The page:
While all of this is worthwhile, "it is not the best of it," Waynick says. "The deep affection we have for each other is undeniable. The struggles of the landless peoples in Brazil speak a message of hope to the Sudanese. The prolonged suffering of the Sudanese speaks to all of us about the love and suffering of God in Christ.
"The inability to make all things new for our dear brothers and sisters is a lesson in humility and holy impatience for us," she adds. "But together we are black, brown and white, north and south, east and west, male and female -- an image of the body of Christ -- which we celebrate and cherish."
The initial period of companion relationships is typically five years with some dioceses committing to periods of extension.
The dioceses of Maine and Haiti have "walked together" in companionship since 2002 and recently extended their diocesan partnership for a further five years. Visits from Haitian clergy and a choir have brought the vibrant Haitian culture to Maine, says Brenda Hamilton, a General Convention deputy and Standing Committee member who has visited Haiti twice.
"God has drawn people into ministry even beyond the parameters of the Haiti-Maine relationship," Hamilton says, noting that several individuals have worked with ecumenical projects from vacation Bible schools and medical missions to fostering children brought to the United States for medical treatment.
"It is tempting for Americans to think of companion relationships in simply financial terms; as outreach only, rather than exchange," says Hamilton. "But Jesus was not in the business of handing out shekels. Rather, Jesus was intimately involved in creating opportunities for touch, for healing and for grace to happen in the exchange between human souls."
Each diocese engages with its companion diocese in unique ways, often determined by the specific cultural or contextual climate. Typically, visits by bishops, clergy and laity are encouraged in both directions throughout the duration of the partnership, with some dioceses committed to youth, women's or clergy exchanges. Medical teams, work camps, cultural events and educational opportunities often provide an important source of vitality for both dioceses. Common prayer and prayer cycles are considered essential aids for each companion to acknowledge partnership and mission in one another.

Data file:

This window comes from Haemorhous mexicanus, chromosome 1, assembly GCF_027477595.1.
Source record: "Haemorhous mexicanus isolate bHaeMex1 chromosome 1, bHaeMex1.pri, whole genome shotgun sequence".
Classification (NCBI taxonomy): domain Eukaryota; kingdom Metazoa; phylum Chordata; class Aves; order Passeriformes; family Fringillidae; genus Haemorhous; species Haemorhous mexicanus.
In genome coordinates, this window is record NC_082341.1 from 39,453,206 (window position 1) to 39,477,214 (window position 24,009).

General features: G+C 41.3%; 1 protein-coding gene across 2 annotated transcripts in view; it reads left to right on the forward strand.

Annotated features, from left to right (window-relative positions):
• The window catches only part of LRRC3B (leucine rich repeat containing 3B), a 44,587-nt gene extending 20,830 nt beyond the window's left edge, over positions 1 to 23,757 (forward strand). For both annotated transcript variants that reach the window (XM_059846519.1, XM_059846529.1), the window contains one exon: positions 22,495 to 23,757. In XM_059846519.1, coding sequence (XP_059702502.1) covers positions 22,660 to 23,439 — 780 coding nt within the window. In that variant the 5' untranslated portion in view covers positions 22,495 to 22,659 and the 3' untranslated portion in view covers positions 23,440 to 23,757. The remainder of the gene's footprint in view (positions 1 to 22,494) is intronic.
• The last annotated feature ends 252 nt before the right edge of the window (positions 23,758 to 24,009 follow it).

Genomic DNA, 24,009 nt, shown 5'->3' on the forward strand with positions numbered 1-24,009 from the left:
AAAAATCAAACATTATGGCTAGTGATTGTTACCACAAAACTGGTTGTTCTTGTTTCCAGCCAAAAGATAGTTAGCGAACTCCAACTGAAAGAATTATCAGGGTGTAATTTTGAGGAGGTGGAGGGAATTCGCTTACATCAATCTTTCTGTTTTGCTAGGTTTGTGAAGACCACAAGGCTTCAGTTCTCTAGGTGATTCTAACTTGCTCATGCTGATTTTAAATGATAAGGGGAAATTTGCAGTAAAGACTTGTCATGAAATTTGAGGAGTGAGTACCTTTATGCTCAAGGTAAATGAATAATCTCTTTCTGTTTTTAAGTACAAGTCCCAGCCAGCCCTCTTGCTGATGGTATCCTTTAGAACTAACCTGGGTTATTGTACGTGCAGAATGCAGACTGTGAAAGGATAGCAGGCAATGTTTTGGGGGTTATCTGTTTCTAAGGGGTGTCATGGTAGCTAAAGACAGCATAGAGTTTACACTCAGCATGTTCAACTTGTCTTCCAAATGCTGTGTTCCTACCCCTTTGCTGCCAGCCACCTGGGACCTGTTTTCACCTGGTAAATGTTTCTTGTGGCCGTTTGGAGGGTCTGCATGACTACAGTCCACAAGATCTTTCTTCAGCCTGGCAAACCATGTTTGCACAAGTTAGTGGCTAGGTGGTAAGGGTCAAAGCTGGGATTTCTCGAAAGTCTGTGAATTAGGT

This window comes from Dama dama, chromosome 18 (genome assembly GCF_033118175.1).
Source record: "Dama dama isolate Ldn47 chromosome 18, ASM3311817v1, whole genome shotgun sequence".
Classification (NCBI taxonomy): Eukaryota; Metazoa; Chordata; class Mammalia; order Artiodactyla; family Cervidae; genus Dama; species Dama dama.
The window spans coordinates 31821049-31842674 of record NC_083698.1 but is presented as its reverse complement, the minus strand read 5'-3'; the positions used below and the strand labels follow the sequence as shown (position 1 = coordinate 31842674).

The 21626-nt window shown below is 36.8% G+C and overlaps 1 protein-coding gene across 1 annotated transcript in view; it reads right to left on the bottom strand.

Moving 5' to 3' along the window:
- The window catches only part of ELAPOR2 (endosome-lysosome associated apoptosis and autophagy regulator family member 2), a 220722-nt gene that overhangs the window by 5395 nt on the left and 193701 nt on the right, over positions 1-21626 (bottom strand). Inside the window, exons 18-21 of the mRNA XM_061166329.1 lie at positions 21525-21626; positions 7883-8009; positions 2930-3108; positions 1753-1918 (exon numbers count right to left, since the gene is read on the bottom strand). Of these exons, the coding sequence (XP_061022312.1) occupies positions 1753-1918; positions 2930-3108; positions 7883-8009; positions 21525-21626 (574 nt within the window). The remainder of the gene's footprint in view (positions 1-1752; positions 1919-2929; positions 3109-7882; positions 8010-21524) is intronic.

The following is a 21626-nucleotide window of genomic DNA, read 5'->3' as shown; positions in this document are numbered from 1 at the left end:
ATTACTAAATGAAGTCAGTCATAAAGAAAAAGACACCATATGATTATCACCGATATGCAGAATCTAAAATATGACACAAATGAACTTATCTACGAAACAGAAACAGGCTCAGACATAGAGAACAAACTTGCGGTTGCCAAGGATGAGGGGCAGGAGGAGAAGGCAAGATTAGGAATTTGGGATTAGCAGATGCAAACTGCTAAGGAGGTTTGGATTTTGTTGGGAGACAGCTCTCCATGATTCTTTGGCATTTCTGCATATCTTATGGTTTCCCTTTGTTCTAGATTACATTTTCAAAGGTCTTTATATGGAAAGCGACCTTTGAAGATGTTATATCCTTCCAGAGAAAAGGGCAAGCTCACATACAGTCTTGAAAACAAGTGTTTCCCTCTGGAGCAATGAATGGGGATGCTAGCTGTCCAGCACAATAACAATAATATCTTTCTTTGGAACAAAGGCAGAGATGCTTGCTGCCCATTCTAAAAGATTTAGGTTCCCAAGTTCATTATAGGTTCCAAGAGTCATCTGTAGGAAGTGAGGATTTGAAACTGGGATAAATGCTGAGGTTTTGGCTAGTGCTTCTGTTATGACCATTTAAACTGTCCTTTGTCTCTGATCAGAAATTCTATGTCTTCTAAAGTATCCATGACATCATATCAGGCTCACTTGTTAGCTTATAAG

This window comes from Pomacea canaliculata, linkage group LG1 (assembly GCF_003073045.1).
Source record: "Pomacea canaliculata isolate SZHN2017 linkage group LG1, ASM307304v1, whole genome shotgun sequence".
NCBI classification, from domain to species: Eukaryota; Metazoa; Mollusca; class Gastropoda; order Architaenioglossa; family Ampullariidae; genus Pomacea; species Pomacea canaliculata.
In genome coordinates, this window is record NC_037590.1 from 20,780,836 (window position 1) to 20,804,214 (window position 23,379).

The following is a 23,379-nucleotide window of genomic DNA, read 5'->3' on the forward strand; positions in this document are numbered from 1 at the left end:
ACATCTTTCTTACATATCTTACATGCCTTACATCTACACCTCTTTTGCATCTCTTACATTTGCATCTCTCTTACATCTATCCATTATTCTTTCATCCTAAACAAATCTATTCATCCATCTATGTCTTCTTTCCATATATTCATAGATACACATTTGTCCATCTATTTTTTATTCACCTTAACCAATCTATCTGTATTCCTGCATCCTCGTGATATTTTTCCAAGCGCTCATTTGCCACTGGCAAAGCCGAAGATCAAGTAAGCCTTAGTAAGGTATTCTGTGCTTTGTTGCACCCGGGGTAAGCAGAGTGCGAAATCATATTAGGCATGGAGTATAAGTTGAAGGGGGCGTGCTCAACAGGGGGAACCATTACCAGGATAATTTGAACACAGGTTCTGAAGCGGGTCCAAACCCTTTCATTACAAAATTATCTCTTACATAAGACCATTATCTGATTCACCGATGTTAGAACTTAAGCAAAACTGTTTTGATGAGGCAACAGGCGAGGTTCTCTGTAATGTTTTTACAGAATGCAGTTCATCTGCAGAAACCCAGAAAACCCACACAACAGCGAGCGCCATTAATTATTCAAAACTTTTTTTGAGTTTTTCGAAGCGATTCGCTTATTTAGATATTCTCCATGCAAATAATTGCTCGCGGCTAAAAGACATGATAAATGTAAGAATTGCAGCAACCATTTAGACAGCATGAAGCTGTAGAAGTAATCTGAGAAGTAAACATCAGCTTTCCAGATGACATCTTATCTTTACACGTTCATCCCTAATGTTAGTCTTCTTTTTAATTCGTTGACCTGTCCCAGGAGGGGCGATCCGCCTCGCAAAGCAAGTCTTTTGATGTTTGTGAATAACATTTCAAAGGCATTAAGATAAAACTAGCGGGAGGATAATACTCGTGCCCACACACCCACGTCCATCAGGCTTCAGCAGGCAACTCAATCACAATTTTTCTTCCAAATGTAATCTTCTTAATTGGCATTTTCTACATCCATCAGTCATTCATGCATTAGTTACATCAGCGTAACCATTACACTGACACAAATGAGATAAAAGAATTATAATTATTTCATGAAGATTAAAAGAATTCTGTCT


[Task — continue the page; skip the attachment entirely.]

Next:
For Hamilton, the ministry shared "is simply one of 'being' together -- of shared experiences, friendship and worship," she says. "Anyone returning from Haiti will speak of their life as transformed."
Being humbled, transformed
The Companion Covenant between the Moru people in Lui, Sudan, a southern diocese of the Episcopal Church of Sudan, and the Diocese of Missouri has helped to "build meaningful relationships among congregations, clergy and lay people in Sudan and Missouri, while attempting to create awareness that Southern Sudan is still recovering from the 'Darfur conditions' its people have experienced during the genocidal civil war of the last several decades," says Sandra Coburn, canon of communications for the Missouri diocese.
The partnership has enabled more than 20 missioners from Missouri to visit this village of 6,000 people in sub-Saharan Africa.
"It is not possible to hear the stories of the Moru people and see how their deep faith has sustained them -- during this conflict in the face of every atrocity -- without being humbled and transformed," says Missouri Bishop George Wayne Smith.
For the Rev. Stephen Dokolo, a Sudanese seminarian who attends Eden Theological Seminary in St. Louis and is sponsored by the Missouri diocese, the best part of this relationship "is that others have come in Christ and visited us in Lui, and witnessed the hardship and disillusionment and…have prayed for us."
"But," Dokolo adds, "we know that God has heard our prayers when we see the work you have done with us -- we have water now from three wells, we have education provided, materials, computers ... [We] see truly where 'God happens' in this relationship."